Other than 1922’s Nosferatu it could be argued that the other greatest Dracula film made is Francis Ford Coppola’s 1992 version. Arguments can also be made for the 1931 Lugosi version and the 1958 Hammer version with Christopher Lee, but let’s make a few points first before we address that. It is always an honor and a privilege for horror fans when a generationally great director embarks on doing a horror film. I don’t know what constitutes a great director in comparison to an average director but through a body of work we just know it when we see it. As a mere fan of film let me take a layman’s stab at it: Great directors tell a story, but they also have some sort of gifted, artistic and expressive ability to visually frame a story and to let it unfold in a way that stokes and manipulates a viewer’s emotions and imagination; they do this consistently film to film, and the art and craft of their delivery becomes a recognizable style that we may celebrate as a trademark. In 1980 we saw what Stanley Kubrick did with Stephen King’s The Shining. The significance of a director like Kubrick is he is not known as a Horror film director per se, so his effort in 1980 was a situation of a gifted artist coming into this horror genre and making his mark. There are directors specifically recognized as being exclusive in the Horror-suspense genre- John Carpenter, Alfred Hitchcock, George Romero- so when a heavy-weight hall-of-famer like Francis Ford Coppola comes into this genre it is a refreshing and exciting thing to have happen. In situations like this expectations are high, and in this particular case Coppola did not disappoint.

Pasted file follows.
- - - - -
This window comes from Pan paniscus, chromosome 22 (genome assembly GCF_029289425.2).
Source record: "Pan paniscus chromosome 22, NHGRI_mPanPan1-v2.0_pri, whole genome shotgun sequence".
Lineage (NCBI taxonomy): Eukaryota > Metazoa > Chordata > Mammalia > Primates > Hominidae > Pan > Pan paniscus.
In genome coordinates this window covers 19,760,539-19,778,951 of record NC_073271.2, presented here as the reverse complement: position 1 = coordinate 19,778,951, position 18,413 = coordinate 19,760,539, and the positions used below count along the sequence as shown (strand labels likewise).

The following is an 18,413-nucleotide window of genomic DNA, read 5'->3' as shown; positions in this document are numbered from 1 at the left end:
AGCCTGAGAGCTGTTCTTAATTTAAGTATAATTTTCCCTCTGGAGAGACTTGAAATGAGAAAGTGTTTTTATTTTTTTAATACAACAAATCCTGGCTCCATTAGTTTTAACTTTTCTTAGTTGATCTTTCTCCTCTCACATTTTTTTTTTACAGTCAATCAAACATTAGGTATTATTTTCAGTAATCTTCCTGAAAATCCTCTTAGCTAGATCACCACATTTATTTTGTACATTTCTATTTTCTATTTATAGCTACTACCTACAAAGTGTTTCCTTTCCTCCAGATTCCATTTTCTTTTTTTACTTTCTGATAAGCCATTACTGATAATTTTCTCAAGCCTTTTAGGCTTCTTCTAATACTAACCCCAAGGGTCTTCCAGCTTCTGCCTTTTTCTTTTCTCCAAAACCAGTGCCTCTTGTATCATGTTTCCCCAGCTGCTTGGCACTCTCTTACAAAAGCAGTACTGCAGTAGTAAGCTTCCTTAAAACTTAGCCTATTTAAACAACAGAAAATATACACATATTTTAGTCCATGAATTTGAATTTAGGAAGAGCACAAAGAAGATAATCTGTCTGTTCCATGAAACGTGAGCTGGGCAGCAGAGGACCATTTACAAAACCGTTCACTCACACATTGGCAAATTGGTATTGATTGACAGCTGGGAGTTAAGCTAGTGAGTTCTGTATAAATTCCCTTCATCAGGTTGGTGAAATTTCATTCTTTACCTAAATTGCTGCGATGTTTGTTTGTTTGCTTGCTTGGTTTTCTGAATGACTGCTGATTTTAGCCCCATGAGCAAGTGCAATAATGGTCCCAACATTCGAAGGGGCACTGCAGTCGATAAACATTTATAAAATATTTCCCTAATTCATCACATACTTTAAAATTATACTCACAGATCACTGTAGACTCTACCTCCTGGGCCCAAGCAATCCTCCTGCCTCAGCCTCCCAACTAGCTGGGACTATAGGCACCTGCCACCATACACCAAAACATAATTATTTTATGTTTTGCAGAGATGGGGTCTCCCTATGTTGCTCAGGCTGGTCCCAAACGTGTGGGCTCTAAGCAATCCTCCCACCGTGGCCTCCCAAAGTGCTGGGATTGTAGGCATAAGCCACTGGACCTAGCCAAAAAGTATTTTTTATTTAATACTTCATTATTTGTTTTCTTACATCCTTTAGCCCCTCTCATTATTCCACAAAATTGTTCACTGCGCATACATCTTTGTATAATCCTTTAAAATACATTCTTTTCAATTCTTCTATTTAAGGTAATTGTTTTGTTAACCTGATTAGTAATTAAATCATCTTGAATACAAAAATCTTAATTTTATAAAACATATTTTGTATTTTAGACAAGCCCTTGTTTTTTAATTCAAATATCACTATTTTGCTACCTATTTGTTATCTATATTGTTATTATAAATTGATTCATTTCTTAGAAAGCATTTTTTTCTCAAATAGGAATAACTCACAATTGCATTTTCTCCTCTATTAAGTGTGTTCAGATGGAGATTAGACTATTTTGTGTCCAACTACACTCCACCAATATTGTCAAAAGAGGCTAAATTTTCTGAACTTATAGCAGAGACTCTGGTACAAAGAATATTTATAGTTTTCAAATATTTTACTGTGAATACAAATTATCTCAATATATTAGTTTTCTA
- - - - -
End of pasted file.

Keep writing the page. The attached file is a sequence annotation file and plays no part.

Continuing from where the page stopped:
Coppola’s Dracula Was First Time This Monster Got Major Studio Backing

It is also important to note that this was not Coppola’s first fling with horror. He was birthed from this genre, working alongside horror film directing legend Roger Corman in the making of The Terror starring Boris Karloff in 1963. That same year Coppola wrote and directed his first feature film, Dementia 13, which was an independent, low budget slasher. What is fascinating about Coppola returning to his roots in 1992 for Dracula was that in 1963, he was operating as an unknown up-and-coming independent film-maker with a shoestring budget ala John Carpenter’s Halloween. But by 1992, Coppola- with The Godfather, Apocalypse Now and Academy awards under his belt- was the preeminent director in Hollywood. For Dracula he had everything that was absent when he made Dementia 13major studio backing, financing and access to an A-list cast of stars. Coppola’s Dracula is epic, sweeping and visually stunning. In film, but particularly in the horror genre, special effects should be used as seasoning to bring out the flavor of a stew- add too much and you’ll ruin it. Coppola did not ruin Dracula with all that he had at his disposal, but offered one of the best film presentations of Bram Stoker’s novel in a way that any of the others that came before could not.

Dracula

Francis Ford Coppola’s Dracula